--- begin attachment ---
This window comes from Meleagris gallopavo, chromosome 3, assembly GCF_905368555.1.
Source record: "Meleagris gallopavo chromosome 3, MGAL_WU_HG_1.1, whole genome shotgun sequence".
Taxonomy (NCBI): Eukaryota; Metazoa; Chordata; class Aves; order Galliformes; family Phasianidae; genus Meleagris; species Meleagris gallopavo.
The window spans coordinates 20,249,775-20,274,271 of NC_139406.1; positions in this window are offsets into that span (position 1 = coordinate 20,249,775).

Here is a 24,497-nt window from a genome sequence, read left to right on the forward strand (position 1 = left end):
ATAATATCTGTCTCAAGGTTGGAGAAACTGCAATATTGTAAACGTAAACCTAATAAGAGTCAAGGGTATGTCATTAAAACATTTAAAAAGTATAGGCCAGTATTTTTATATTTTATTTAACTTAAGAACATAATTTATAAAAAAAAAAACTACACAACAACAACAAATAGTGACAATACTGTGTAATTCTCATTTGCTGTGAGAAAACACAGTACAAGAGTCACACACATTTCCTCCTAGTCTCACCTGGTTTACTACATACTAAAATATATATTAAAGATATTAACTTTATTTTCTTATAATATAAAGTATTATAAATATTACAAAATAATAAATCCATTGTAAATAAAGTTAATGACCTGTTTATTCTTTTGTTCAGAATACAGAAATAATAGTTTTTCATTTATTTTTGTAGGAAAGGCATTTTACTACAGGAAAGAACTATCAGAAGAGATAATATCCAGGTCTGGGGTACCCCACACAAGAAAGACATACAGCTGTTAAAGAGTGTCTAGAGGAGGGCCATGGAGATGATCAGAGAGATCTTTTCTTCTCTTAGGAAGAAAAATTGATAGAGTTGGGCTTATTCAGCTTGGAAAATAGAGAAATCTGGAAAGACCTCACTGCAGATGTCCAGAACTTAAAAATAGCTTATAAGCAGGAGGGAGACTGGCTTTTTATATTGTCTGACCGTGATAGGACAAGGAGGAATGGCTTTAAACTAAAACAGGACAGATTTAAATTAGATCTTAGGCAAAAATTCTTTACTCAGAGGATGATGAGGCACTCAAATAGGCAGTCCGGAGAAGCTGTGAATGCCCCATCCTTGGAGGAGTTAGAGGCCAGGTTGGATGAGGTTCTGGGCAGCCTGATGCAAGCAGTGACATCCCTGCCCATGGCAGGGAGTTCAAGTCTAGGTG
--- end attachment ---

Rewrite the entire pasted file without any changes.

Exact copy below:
This window comes from Meleagris gallopavo, chromosome 3, assembly GCF_905368555.1.
Source record: "Meleagris gallopavo chromosome 3, MGAL_WU_HG_1.1, whole genome shotgun sequence".
Taxonomy (NCBI): Eukaryota; Metazoa; Chordata; class Aves; order Galliformes; family Phasianidae; genus Meleagris; species Meleagris gallopavo.
The window spans coordinates 20,249,775-20,274,271 of NC_139406.1; positions in this window are offsets into that span (position 1 = coordinate 20,249,775).

Here is a 24,497-nt window from a genome sequence, read left to right on the forward strand (position 1 = left end):
ATAATATCTGTCTCAAGGTTGGAGAAACTGCAATATTGTAAACGTAAACCTAATAAGAGTCAAGGGTATGTCATTAAAACATTTAAAAAGTATAGGCCAGTATTTTTATATTTTATTTAACTTAAGAACATAATTTATAAAAAAAAAAACTACACAACAACAACAAATAGTGACAATACTGTGTAATTCTCATTTGCTGTGAGAAAACACAGTACAAGAGTCACACACATTTCCTCCTAGTCTCACCTGGTTTACTACATACTAAAATATATATTAAAGATATTAACTTTATTTTCTTATAATATAAAGTATTATAAATATTACAAAATAATAAATCCATTGTAAATAAAGTTAATGACCTGTTTATTCTTTTGTTCAGAATACAGAAATAATAGTTTTTCATTTATTTTTGTAGGAAAGGCATTTTACTACAGGAAAGAACTATCAGAAGAGATAATATCCAGGTCTGGGGTACCCCACACAAGAAAGACATACAGCTGTTAAAGAGTGTCTAGAGGAGGGCCATGGAGATGATCAGAGAGATCTTTTCTTCTCTTAGGAAGAAAAATTGATAGAGTTGGGCTTATTCAGCTTGGAAAATAGAGAAATCTGGAAAGACCTCACTGCAGATGTCCAGAACTTAAAAATAGCTTATAAGCAGGAGGGAGACTGGCTTTTTATATTGTCTGACCGTGATAGGACAAGGAGGAATGGCTTTAAACTAAAACAGGACAGATTTAAATTAGATCTTAGGCAAAAATTCTTTACTCAGAGGATGATGAGGCACTCAAATAGGCAGTCCGGAGAAGCTGTGAATGCCCCATCCTTGGAGGAGTTAGAGGCCAGGTTGGATGAGGTTCTGGGCAGCCTGATGCAAGCAGTGACATCCCTGCCCATGGCAGGGAGTTCAAGTCTAGGTG